Apparently nobody wants to have a real discussion about how the proposed The Deep and Comprehensive Free Trade Area (DCFTA) will potentially affect Georgia and its neighbours. Such consequences are being considered all but secondary, and brushed under the rug, as Georgia pursues its European integration course with its eyes not fully open.
Some consequences we have already seen. Ukraine had been expected to sign a similar DCFTA to Georgia, and the countries have been treated as a common package by the EU and NATO for many years: expected to integrate with them at the same pace, sign the same agreements at the same time and eventually join both blocs together. But in Ukraine the EU overplayed its hand by highlighting the hidden-agenda behind these agreements, and Ukraine and the region are paying the price.
Free trade, by definition, has no borders as well as no tariffs. When the EU produced a report saying that Georgia was ready for the DCFTA its representatives in Tbilisi announced at the launch that free trade was natural, and implied that tariffs were some sort of crypto-communist deviation. Therefore free trade should mean that you conduct trade with whoever you like, whenever you like, without restriction.
Ukraine’s government made the mistake of taking the EU at its word. Rather than restrict itself to free trade relations with EU countries it wanted to extend the principle further and enjoy free trade with Customs Union countries as well.
In theory, the free trade-loving EU should not have objected to this, as it would simply mean extending the application of what the EU thinks is good practice. Instead it demanded that trade should only be free when the EU said so. Choose between us and Russia, Ukraine was told. Russia is the other side and you cannot trade freely with them.
This action indicated that a DCFTA is actually a political agreement to join one side or another, not an agreement concerning trade. Ukraine refused to make a choice, seeking to develop its economy by developing advantageous relations with all partners, not just one, and treating foreign policy as a separate issue. Now we see the consequences on our TV screens every day, although every fully-fledged EU member has, of course, some sort of trade relations with Russia.
Georgia has had enough conflict on its territory since independence, all of it stirred by foreign powers choosing their own side to pursue their own agendas. Does it want more? Is that an acceptable price to pay for EU integration?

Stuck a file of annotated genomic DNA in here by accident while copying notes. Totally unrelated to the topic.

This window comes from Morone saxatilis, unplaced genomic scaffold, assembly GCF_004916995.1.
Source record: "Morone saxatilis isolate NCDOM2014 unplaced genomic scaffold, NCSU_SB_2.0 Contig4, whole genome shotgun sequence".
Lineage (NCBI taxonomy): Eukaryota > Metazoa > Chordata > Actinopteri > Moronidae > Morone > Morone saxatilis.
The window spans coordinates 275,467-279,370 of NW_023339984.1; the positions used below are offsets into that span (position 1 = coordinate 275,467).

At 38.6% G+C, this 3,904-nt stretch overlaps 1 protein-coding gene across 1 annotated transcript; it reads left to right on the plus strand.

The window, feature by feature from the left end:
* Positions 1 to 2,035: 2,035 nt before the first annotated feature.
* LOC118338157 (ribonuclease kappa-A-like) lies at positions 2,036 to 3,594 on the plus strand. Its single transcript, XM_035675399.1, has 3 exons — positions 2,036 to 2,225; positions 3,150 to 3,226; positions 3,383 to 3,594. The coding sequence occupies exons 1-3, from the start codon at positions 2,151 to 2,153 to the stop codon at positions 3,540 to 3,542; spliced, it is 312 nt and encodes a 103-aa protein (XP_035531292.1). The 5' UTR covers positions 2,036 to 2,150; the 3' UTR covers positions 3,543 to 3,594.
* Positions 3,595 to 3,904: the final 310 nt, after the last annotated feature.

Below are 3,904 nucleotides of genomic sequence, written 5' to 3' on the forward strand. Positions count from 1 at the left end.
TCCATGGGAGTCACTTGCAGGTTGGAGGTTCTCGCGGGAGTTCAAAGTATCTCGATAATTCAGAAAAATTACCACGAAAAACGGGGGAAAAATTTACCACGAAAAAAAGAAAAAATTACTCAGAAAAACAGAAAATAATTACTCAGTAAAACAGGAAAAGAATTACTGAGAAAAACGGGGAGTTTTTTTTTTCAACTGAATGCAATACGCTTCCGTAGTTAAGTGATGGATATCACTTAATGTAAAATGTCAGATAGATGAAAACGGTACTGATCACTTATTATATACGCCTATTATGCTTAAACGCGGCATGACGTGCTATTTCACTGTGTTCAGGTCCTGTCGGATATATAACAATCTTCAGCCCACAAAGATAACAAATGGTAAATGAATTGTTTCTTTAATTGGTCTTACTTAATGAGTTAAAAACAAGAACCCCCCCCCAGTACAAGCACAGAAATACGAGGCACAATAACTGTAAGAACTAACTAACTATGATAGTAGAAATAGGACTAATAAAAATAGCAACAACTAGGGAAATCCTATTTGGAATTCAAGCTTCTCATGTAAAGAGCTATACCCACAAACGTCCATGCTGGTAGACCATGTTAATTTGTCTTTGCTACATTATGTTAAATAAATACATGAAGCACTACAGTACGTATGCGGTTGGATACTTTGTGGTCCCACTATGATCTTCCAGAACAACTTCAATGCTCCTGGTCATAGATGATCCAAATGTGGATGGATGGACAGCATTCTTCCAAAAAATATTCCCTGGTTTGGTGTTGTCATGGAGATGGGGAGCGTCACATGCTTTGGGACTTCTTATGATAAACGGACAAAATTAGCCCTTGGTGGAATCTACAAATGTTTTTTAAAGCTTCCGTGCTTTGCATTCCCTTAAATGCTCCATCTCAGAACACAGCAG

The Case of Georgia
Negotiations on the DCFTA between the EU and Georgia officially began in February 2012. The document was held by both sides to be a precursor to Georgia signing an Association Agreement, which will harmonise many local laws, such as those on visa rules and energy policy, with those of the EU.
Georgia claims it wants to export its products and be a player in the world market, and has now taken the first steps towards this by initialling the Association Agreement on November 19, 2013. No one is under any illusion, however, that the fact that Georgia has contributed more troops per capita than any other country to recent US-led military operations in Afghanistan, Iraq etcetera, was one of the factors which encouraged the EU to offer and then deliver this agreement.
But what does the DCFTA actually offer in economic terms? Farmers and food processors know only too well what the consequences of Georgia joining the World Trade Organisation, WTO, have been. A former food exporting country is now dependent on cheap foreign imports to feed itself.
Questions of work ethic and economies of scale are also not being addressed by those promoting the DCFTA. Can such a small country compete in unrestricted export markets when it cannot produce globally significant quantities of anything? The problem is that may never adopt to a 9 to 5 work culture that like most the rest of the world works to?
The terms of the DCFTA will make Georgia’s trade balance worse in the short term. Foreign goods produced by well-known foreign companies are more welcome in Georgia than Georgian goods, produced by companies no one else has heard of, will be in the EU. It will gain Georgian companies access to a potentially lucrative market but not the means of competing in it successfully. They will have to spend money they don’t have, and years of effort, adjusting to the demands of the European market.